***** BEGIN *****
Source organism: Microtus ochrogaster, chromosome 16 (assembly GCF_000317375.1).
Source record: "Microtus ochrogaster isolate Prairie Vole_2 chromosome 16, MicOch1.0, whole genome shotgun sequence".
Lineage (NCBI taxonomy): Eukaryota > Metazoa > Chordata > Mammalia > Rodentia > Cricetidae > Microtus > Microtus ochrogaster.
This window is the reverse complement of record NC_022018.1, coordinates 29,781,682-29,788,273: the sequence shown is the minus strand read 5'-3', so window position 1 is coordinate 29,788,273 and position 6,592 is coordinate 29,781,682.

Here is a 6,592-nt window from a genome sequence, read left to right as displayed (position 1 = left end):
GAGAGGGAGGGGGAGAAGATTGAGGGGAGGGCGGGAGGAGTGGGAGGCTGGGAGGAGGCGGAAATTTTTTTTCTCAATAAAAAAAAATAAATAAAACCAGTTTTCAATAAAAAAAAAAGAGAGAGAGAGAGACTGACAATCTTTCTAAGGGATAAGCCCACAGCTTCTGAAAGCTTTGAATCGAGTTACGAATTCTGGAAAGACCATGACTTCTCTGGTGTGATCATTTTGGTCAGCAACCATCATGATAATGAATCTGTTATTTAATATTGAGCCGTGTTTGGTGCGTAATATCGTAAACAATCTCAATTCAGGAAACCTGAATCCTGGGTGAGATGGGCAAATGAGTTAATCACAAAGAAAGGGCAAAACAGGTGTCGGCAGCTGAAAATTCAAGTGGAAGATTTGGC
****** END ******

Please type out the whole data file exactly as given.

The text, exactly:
Source organism: Microtus ochrogaster, chromosome 16 (assembly GCF_000317375.1).
Source record: "Microtus ochrogaster isolate Prairie Vole_2 chromosome 16, MicOch1.0, whole genome shotgun sequence".
Lineage (NCBI taxonomy): Eukaryota > Metazoa > Chordata > Mammalia > Rodentia > Cricetidae > Microtus > Microtus ochrogaster.
This window is the reverse complement of record NC_022018.1, coordinates 29,781,682-29,788,273: the sequence shown is the minus strand read 5'-3', so window position 1 is coordinate 29,788,273 and position 6,592 is coordinate 29,781,682.

Here is a 6,592-nt window from a genome sequence, read left to right as displayed (position 1 = left end):
GAGAGGGAGGGGGAGAAGATTGAGGGGAGGGCGGGAGGAGTGGGAGGCTGGGAGGAGGCGGAAATTTTTTTTCTCAATAAAAAAAAATAAATAAAACCAGTTTTCAATAAAAAAAAAAGAGAGAGAGAGAGACTGACAATCTTTCTAAGGGATAAGCCCACAGCTTCTGAAAGCTTTGAATCGAGTTACGAATTCTGGAAAGACCATGACTTCTCTGGTGTGATCATTTTGGTCAGCAACCATCATGATAATGAATCTGTTATTTAATATTGAGCCGTGTTTGGTGCGTAATATCGTAAACAATCTCAATTCAGGAAACCTGAATCCTGGGTGAGATGGGCAAATGAGTTAATCACAAAGAAAGGGCAAAACAGGTGTCGGCAGCTGAAAATTCAAGTGGAAGATTTGGC